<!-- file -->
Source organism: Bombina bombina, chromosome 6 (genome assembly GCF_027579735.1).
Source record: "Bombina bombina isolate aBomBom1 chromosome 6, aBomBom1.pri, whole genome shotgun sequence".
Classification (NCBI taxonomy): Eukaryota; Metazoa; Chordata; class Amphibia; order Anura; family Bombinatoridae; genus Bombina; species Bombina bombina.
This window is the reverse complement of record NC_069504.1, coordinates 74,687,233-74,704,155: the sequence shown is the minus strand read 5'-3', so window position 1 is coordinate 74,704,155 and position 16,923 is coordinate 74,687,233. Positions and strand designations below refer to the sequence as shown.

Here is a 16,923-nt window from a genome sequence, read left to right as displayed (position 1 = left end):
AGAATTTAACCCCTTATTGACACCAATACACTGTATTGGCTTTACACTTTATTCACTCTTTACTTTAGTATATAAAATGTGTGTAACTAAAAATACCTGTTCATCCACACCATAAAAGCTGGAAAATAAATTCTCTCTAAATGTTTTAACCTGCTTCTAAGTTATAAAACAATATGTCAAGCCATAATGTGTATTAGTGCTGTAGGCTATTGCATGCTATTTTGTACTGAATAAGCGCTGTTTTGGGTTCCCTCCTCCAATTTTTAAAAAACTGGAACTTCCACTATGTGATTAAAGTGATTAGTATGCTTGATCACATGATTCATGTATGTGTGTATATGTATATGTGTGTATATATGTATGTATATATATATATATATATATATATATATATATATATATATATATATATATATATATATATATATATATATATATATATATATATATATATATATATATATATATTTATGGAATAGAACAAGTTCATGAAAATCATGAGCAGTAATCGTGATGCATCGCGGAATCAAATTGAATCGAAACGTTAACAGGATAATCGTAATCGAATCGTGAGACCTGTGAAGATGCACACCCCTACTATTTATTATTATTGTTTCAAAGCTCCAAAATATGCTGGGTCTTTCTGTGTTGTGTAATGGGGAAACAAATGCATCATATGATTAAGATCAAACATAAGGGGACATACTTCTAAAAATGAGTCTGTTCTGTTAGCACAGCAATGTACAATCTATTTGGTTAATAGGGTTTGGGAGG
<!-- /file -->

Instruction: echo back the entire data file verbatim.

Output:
Source organism: Bombina bombina, chromosome 6 (genome assembly GCF_027579735.1).
Source record: "Bombina bombina isolate aBomBom1 chromosome 6, aBomBom1.pri, whole genome shotgun sequence".
Classification (NCBI taxonomy): Eukaryota; Metazoa; Chordata; class Amphibia; order Anura; family Bombinatoridae; genus Bombina; species Bombina bombina.
This window is the reverse complement of record NC_069504.1, coordinates 74,687,233-74,704,155: the sequence shown is the minus strand read 5'-3', so window position 1 is coordinate 74,704,155 and position 16,923 is coordinate 74,687,233. Positions and strand designations below refer to the sequence as shown.

Here is a 16,923-nt window from a genome sequence, read left to right as displayed (position 1 = left end):
AGAATTTAACCCCTTATTGACACCAATACACTGTATTGGCTTTACACTTTATTCACTCTTTACTTTAGTATATAAAATGTGTGTAACTAAAAATACCTGTTCATCCACACCATAAAAGCTGGAAAATAAATTCTCTCTAAATGTTTTAACCTGCTTCTAAGTTATAAAACAATATGTCAAGCCATAATGTGTATTAGTGCTGTAGGCTATTGCATGCTATTTTGTACTGAATAAGCGCTGTTTTGGGTTCCCTCCTCCAATTTTTAAAAAACTGGAACTTCCACTATGTGATTAAAGTGATTAGTATGCTTGATCACATGATTCATGTATGTGTGTATATGTATATGTGTGTATATATGTATGTATATATATATATATATATATATATATATATATATATATATATATATATATATATATATATATATATATATATATATATATATATATATATATATATATATATATTTATGGAATAGAACAAGTTCATGAAAATCATGAGCAGTAATCGTGATGCATCGCGGAATCAAATTGAATCGAAACGTTAACAGGATAATCGTAATCGAATCGTGAGACCTGTGAAGATGCACACCCCTACTATTTATTATTATTGTTTCAAAGCTCCAAAATATGCTGGGTCTTTCTGTGTTGTGTAATGGGGAAACAAATGCATCATATGATTAAGATCAAACATAAGGGGACATACTTCTAAAAATGAGTCTGTTCTGTTAGCACAGCAATGTACAATCTATTTGGTTAATAGGGTTTGGGAGG